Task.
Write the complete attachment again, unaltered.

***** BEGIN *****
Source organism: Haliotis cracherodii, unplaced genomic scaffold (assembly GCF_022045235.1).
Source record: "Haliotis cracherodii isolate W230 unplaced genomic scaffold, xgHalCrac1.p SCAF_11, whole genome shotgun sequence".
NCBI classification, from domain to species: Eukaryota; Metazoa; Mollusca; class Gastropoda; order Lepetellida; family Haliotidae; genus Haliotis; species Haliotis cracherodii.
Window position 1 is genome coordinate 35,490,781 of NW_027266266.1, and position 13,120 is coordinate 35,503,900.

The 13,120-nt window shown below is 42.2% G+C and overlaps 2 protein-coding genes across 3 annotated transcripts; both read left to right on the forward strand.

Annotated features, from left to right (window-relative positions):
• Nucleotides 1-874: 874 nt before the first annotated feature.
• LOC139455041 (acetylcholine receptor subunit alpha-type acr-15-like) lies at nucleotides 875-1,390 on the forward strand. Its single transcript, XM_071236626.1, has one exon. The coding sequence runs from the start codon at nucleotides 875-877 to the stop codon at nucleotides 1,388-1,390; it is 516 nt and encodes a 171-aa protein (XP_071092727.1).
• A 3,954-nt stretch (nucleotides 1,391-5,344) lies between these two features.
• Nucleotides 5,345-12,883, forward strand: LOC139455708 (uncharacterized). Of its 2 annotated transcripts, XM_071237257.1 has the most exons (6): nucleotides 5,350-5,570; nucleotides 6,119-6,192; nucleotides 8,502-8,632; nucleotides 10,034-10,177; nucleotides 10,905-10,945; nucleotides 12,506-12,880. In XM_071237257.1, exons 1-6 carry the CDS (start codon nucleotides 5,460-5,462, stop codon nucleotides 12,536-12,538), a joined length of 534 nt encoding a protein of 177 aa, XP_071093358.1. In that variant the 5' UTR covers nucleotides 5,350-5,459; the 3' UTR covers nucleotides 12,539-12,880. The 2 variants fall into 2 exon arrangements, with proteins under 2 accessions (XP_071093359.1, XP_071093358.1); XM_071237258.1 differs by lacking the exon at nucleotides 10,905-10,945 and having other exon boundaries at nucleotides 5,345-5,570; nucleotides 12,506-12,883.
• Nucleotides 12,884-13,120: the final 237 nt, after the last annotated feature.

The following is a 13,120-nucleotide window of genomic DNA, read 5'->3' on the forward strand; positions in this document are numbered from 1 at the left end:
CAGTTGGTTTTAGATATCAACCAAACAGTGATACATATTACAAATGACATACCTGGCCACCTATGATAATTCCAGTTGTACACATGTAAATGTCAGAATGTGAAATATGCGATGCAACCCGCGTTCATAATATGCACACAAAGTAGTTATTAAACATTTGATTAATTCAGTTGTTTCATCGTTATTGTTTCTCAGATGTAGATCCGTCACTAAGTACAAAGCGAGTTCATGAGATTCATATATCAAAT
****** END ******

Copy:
Source organism: Haliotis cracherodii, unplaced genomic scaffold (assembly GCF_022045235.1).
Source record: "Haliotis cracherodii isolate W230 unplaced genomic scaffold, xgHalCrac1.p SCAF_11, whole genome shotgun sequence".
NCBI classification, from domain to species: Eukaryota; Metazoa; Mollusca; class Gastropoda; order Lepetellida; family Haliotidae; genus Haliotis; species Haliotis cracherodii.
Window position 1 is genome coordinate 35,490,781 of NW_027266266.1, and position 13,120 is coordinate 35,503,900.

The 13,120-nt window shown below is 42.2% G+C and overlaps 2 protein-coding genes across 3 annotated transcripts; both read left to right on the forward strand.

Annotated features, from left to right (window-relative positions):
• Nucleotides 1-874: 874 nt before the first annotated feature.
• LOC139455041 (acetylcholine receptor subunit alpha-type acr-15-like) lies at nucleotides 875-1,390 on the forward strand. Its single transcript, XM_071236626.1, has one exon. The coding sequence runs from the start codon at nucleotides 875-877 to the stop codon at nucleotides 1,388-1,390; it is 516 nt and encodes a 171-aa protein (XP_071092727.1).
• A 3,954-nt stretch (nucleotides 1,391-5,344) lies between these two features.
• Nucleotides 5,345-12,883, forward strand: LOC139455708 (uncharacterized). Of its 2 annotated transcripts, XM_071237257.1 has the most exons (6): nucleotides 5,350-5,570; nucleotides 6,119-6,192; nucleotides 8,502-8,632; nucleotides 10,034-10,177; nucleotides 10,905-10,945; nucleotides 12,506-12,880. In XM_071237257.1, exons 1-6 carry the CDS (start codon nucleotides 5,460-5,462, stop codon nucleotides 12,536-12,538), a joined length of 534 nt encoding a protein of 177 aa, XP_071093358.1. In that variant the 5' UTR covers nucleotides 5,350-5,459; the 3' UTR covers nucleotides 12,539-12,880. The 2 variants fall into 2 exon arrangements, with proteins under 2 accessions (XP_071093359.1, XP_071093358.1); XM_071237258.1 differs by lacking the exon at nucleotides 10,905-10,945 and having other exon boundaries at nucleotides 5,345-5,570; nucleotides 12,506-12,883.
• Nucleotides 12,884-13,120: the final 237 nt, after the last annotated feature.

The following is a 13,120-nucleotide window of genomic DNA, read 5'->3' on the forward strand; positions in this document are numbered from 1 at the left end:
CAGTTGGTTTTAGATATCAACCAAACAGTGATACATATTACAAATGACATACCTGGCCACCTATGATAATTCCAGTTGTACACATGTAAATGTCAGAATGTGAAATATGCGATGCAACCCGCGTTCATAATATGCACACAAAGTAGTTATTAAACATTTGATTAATTCAGTTGTTTCATCGTTATTGTTTCTCAGATGTAGATCCGTCACTAAGTACAAAGCGAGTTCATGAGATTCATATATCAAAT